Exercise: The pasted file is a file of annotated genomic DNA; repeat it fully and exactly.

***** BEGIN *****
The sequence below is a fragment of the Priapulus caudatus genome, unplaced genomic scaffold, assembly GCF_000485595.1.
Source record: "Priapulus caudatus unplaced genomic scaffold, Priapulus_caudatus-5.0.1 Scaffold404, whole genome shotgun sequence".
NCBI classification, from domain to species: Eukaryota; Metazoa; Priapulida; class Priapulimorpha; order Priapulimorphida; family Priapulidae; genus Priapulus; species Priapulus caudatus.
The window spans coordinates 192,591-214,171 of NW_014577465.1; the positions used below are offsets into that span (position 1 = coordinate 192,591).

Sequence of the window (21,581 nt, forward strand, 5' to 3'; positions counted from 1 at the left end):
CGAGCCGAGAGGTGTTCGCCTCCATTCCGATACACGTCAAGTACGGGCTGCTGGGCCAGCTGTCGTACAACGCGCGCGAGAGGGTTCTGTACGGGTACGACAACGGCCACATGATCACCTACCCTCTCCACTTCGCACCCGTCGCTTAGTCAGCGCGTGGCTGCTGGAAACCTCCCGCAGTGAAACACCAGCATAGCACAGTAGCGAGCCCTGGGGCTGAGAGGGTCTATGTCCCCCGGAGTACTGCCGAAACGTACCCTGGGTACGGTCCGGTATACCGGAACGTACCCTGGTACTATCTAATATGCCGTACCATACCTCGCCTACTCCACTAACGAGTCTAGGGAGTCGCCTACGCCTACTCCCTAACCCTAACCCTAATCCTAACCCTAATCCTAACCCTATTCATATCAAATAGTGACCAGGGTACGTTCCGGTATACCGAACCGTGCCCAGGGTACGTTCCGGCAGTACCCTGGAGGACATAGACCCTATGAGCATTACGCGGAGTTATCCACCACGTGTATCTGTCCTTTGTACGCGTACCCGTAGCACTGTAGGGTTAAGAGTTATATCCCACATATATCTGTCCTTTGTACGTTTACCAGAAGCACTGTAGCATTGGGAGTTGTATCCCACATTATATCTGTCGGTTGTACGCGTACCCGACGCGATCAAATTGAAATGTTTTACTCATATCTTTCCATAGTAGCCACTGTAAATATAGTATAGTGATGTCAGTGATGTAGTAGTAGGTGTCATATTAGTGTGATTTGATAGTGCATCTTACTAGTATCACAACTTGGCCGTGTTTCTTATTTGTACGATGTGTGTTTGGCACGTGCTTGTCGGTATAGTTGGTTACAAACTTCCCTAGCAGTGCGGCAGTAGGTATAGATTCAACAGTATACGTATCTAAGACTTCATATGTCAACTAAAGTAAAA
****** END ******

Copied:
The sequence below is a fragment of the Priapulus caudatus genome, unplaced genomic scaffold, assembly GCF_000485595.1.
Source record: "Priapulus caudatus unplaced genomic scaffold, Priapulus_caudatus-5.0.1 Scaffold404, whole genome shotgun sequence".
NCBI classification, from domain to species: Eukaryota; Metazoa; Priapulida; class Priapulimorpha; order Priapulimorphida; family Priapulidae; genus Priapulus; species Priapulus caudatus.
The window spans coordinates 192,591-214,171 of NW_014577465.1; the positions used below are offsets into that span (position 1 = coordinate 192,591).

Sequence of the window (21,581 nt, forward strand, 5' to 3'; positions counted from 1 at the left end):
CGAGCCGAGAGGTGTTCGCCTCCATTCCGATACACGTCAAGTACGGGCTGCTGGGCCAGCTGTCGTACAACGCGCGCGAGAGGGTTCTGTACGGGTACGACAACGGCCACATGATCACCTACCCTCTCCACTTCGCACCCGTCGCTTAGTCAGCGCGTGGCTGCTGGAAACCTCCCGCAGTGAAACACCAGCATAGCACAGTAGCGAGCCCTGGGGCTGAGAGGGTCTATGTCCCCCGGAGTACTGCCGAAACGTACCCTGGGTACGGTCCGGTATACCGGAACGTACCCTGGTACTATCTAATATGCCGTACCATACCTCGCCTACTCCACTAACGAGTCTAGGGAGTCGCCTACGCCTACTCCCTAACCCTAACCCTAATCCTAACCCTAATCCTAACCCTATTCATATCAAATAGTGACCAGGGTACGTTCCGGTATACCGAACCGTGCCCAGGGTACGTTCCGGCAGTACCCTGGAGGACATAGACCCTATGAGCATTACGCGGAGTTATCCACCACGTGTATCTGTCCTTTGTACGCGTACCCGTAGCACTGTAGGGTTAAGAGTTATATCCCACATATATCTGTCCTTTGTACGTTTACCAGAAGCACTGTAGCATTGGGAGTTGTATCCCACATTATATCTGTCGGTTGTACGCGTACCCGACGCGATCAAATTGAAATGTTTTACTCATATCTTTCCATAGTAGCCACTGTAAATATAGTATAGTGATGTCAGTGATGTAGTAGTAGGTGTCATATTAGTGTGATTTGATAGTGCATCTTACTAGTATCACAACTTGGCCGTGTTTCTTATTTGTACGATGTGTGTTTGGCACGTGCTTGTCGGTATAGTTGGTTACAAACTTCCCTAGCAGTGCGGCAGTAGGTATAGATTCAACAGTATACGTATCTAAGACTTCATATGTCAACTAAAGTAAAA